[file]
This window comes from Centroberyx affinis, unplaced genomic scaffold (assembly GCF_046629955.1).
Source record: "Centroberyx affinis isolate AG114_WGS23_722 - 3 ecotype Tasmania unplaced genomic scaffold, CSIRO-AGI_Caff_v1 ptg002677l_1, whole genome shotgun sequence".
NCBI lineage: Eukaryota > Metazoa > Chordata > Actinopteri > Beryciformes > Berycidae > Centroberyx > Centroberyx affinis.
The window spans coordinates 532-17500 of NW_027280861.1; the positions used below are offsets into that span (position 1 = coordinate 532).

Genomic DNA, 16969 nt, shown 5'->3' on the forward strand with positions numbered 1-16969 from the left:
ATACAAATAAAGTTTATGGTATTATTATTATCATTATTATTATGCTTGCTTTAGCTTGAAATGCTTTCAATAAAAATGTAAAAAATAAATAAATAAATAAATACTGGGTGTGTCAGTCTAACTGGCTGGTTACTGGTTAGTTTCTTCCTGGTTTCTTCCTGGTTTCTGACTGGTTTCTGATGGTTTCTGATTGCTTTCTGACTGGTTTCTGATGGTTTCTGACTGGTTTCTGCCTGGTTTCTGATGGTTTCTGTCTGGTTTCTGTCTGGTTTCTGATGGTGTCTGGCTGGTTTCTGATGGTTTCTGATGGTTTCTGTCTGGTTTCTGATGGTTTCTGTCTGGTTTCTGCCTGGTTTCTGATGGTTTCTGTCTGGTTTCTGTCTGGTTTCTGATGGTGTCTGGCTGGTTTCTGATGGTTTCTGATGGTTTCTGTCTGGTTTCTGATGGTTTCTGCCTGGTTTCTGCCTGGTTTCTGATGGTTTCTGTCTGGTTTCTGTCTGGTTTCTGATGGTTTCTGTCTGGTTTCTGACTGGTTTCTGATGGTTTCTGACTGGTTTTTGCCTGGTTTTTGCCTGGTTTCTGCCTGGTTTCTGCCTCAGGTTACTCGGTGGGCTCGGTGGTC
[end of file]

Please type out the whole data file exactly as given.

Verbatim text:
This window comes from Centroberyx affinis, unplaced genomic scaffold (assembly GCF_046629955.1).
Source record: "Centroberyx affinis isolate AG114_WGS23_722 - 3 ecotype Tasmania unplaced genomic scaffold, CSIRO-AGI_Caff_v1 ptg002677l_1, whole genome shotgun sequence".
NCBI lineage: Eukaryota > Metazoa > Chordata > Actinopteri > Beryciformes > Berycidae > Centroberyx > Centroberyx affinis.
The window spans coordinates 532-17500 of NW_027280861.1; the positions used below are offsets into that span (position 1 = coordinate 532).

Genomic DNA, 16969 nt, shown 5'->3' on the forward strand with positions numbered 1-16969 from the left:
ATACAAATAAAGTTTATGGTATTATTATTATCATTATTATTATGCTTGCTTTAGCTTGAAATGCTTTCAATAAAAATGTAAAAAATAAATAAATAAATAAATACTGGGTGTGTCAGTCTAACTGGCTGGTTACTGGTTAGTTTCTTCCTGGTTTCTTCCTGGTTTCTGACTGGTTTCTGATGGTTTCTGATTGCTTTCTGACTGGTTTCTGATGGTTTCTGACTGGTTTCTGCCTGGTTTCTGATGGTTTCTGTCTGGTTTCTGTCTGGTTTCTGATGGTGTCTGGCTGGTTTCTGATGGTTTCTGATGGTTTCTGTCTGGTTTCTGATGGTTTCTGTCTGGTTTCTGCCTGGTTTCTGATGGTTTCTGTCTGGTTTCTGTCTGGTTTCTGATGGTGTCTGGCTGGTTTCTGATGGTTTCTGATGGTTTCTGTCTGGTTTCTGATGGTTTCTGCCTGGTTTCTGCCTGGTTTCTGATGGTTTCTGTCTGGTTTCTGTCTGGTTTCTGATGGTTTCTGTCTGGTTTCTGACTGGTTTCTGATGGTTTCTGACTGGTTTTTGCCTGGTTTTTGCCTGGTTTCTGCCTGGTTTCTGCCTCAGGTTACTCGGTGGGCTCGGTGGTC